Hacking strategy with control

Many of the same things that create flexibility decrease the amount of control an organization has over its internal workings, its ability to ensure product quality and safety, and meeting customer expectations on a consistent basis.

Like a petulant child railing against a bedtime, current fashion eschews control. Sometimes control is necessary and severe consequences ensue when control is too lax or lacking altogether. Consider problems facing Uber as reports surface of drivers molesting passengers, killing a 6-year-old girl, and stalking. Yeah, yeah. I know. The same thing could happen with cab drivers hired by a traditional cab company, but the vast number of part-time drivers necessary to meet Uber’s organizational promises to customers means the chances of some type of problem increase. And, in a traditional cab company, a supervisor sees the person every day and has a better grasp of their character.

Other problems emerge when you lack control over the resources necessary to meet your organization’s goals. A contract manufacturing facility provides flexibility, but the lack of control might mean when you need to expand, you can’t because someone else wants the machine time.

And, what happens when there’s a problem with product quality or not meeting delivery schedules? In the short run, you’re just screwed if the contractor isn’t willing to determine the cause of product failure or advise in advance of projected delays. Sure, you can break your contract and go somewhere else or hold the threat over the contractor’s head, but that doesn’t solve your short-term problem. There’s also the issue of finding someone to replace the current contractor, which, in some verticals, is challenging and time-consuming.

And, contractors don’t work for free. They have to make a profit, which means it costs you more than hiring or buying machinery in the first place.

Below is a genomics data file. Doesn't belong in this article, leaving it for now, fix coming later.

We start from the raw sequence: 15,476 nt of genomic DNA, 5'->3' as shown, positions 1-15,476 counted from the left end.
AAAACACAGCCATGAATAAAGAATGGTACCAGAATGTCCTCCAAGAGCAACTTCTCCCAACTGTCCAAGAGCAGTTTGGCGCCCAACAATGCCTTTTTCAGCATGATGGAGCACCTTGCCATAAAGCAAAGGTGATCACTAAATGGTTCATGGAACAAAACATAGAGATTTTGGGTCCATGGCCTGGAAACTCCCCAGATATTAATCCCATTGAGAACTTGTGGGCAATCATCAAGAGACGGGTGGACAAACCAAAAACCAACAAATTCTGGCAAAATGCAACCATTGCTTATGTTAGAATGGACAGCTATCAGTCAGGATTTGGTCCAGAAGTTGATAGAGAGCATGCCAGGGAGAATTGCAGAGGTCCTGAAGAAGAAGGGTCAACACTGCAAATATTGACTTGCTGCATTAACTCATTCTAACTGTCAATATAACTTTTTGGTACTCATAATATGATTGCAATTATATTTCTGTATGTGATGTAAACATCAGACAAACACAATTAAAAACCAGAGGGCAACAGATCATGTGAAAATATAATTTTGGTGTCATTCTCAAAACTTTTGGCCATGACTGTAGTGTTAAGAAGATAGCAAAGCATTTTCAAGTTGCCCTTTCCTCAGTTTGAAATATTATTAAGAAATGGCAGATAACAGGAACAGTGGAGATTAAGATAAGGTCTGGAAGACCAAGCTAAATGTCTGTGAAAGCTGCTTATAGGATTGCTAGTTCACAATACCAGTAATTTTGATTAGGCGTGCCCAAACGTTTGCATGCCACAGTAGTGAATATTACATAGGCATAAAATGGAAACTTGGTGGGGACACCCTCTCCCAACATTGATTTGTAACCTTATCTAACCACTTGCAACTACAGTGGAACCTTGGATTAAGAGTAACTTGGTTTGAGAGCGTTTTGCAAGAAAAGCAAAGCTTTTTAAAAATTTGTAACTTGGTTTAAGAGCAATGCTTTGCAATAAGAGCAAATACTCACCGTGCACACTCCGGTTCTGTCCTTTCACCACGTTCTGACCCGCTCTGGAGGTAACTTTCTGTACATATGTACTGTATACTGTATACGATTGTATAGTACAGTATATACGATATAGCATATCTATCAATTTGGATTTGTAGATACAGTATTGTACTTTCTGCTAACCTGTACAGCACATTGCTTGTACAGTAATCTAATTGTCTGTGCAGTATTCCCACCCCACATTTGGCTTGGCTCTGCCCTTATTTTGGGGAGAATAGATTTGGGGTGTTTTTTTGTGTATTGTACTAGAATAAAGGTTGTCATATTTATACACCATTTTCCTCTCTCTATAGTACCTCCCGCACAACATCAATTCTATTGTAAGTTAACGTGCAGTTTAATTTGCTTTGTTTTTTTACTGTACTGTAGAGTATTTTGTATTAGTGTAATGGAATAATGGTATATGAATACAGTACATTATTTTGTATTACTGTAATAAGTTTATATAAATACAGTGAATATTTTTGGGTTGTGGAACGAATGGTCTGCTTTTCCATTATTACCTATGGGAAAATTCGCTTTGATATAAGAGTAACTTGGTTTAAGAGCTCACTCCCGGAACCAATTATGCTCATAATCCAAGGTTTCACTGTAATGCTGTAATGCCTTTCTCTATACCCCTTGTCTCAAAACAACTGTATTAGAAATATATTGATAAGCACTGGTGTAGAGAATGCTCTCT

classic versus visionary strategyWhat we have here is a classic make versus buy decision many of us learned in introductory finance. Buying decisions are based on both financial considerations, as well as desired control and quality issues. But, one thing is clear — control is much more important in classic strategic situations where the environment is reasonably stable and the firm has little control over the market.

Hacking strategy: balance

A hacking strategy means you don’t have to decide between flexibility and control, but you can balance the two.

How? You might ask.

Goal alignment.

The real danger of outsourcing is the threat of the parties acting out of self-interest rather than communal well-being. By aligning goals so that the actions of all parties satisfy the self-interests of each party, you’re able to exercise control without sacrificing flexibility.

An example might help.

Let’s say you want to create autonomous units within your company — each deciding on their own actions, yet all supporting the overall health of the company (Virgin is organized in this fashion). An autonomous unit might be a subsidiary, a business unit, or an individual or team.